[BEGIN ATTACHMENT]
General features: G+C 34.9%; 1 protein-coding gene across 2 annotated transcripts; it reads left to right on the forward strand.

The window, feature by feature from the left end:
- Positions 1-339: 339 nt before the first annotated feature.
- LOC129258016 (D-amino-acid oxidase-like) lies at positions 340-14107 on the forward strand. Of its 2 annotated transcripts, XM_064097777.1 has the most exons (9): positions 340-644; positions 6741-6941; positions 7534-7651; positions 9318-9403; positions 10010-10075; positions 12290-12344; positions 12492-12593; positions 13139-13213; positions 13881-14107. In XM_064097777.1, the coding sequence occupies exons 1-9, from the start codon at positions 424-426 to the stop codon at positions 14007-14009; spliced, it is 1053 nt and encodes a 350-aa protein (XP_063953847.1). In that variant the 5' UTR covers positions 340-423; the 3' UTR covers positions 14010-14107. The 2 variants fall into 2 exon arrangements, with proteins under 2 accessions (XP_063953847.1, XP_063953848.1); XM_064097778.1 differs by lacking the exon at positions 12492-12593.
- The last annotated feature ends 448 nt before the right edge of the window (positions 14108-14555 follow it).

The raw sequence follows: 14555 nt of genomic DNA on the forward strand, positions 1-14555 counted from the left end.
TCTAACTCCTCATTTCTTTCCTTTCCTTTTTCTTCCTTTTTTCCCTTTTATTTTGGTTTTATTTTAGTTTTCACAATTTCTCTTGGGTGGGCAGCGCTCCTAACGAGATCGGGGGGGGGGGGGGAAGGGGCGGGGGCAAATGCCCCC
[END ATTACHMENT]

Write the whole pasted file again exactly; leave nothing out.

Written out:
General features: G+C 34.9%; 1 protein-coding gene across 2 annotated transcripts; it reads left to right on the forward strand.

The window, feature by feature from the left end:
- Positions 1-339: 339 nt before the first annotated feature.
- LOC129258016 (D-amino-acid oxidase-like) lies at positions 340-14107 on the forward strand. Of its 2 annotated transcripts, XM_064097777.1 has the most exons (9): positions 340-644; positions 6741-6941; positions 7534-7651; positions 9318-9403; positions 10010-10075; positions 12290-12344; positions 12492-12593; positions 13139-13213; positions 13881-14107. In XM_064097777.1, the coding sequence occupies exons 1-9, from the start codon at positions 424-426 to the stop codon at positions 14007-14009; spliced, it is 1053 nt and encodes a 350-aa protein (XP_063953847.1). In that variant the 5' UTR covers positions 340-423; the 3' UTR covers positions 14010-14107. The 2 variants fall into 2 exon arrangements, with proteins under 2 accessions (XP_063953847.1, XP_063953848.1); XM_064097778.1 differs by lacking the exon at positions 12492-12593.
- The last annotated feature ends 448 nt before the right edge of the window (positions 14108-14555 follow it).

The raw sequence follows: 14555 nt of genomic DNA on the forward strand, positions 1-14555 counted from the left end.
TCTAACTCCTCATTTCTTTCCTTTCCTTTTTCTTCCTTTTTTCCCTTTTATTTTGGTTTTATTTTAGTTTTCACAATTTCTCTTGGGTGGGCAGCGCTCCTAACGAGATCGGGGGGGGGGGGGGAAGGGGCGGGGGCAAATGCCCCC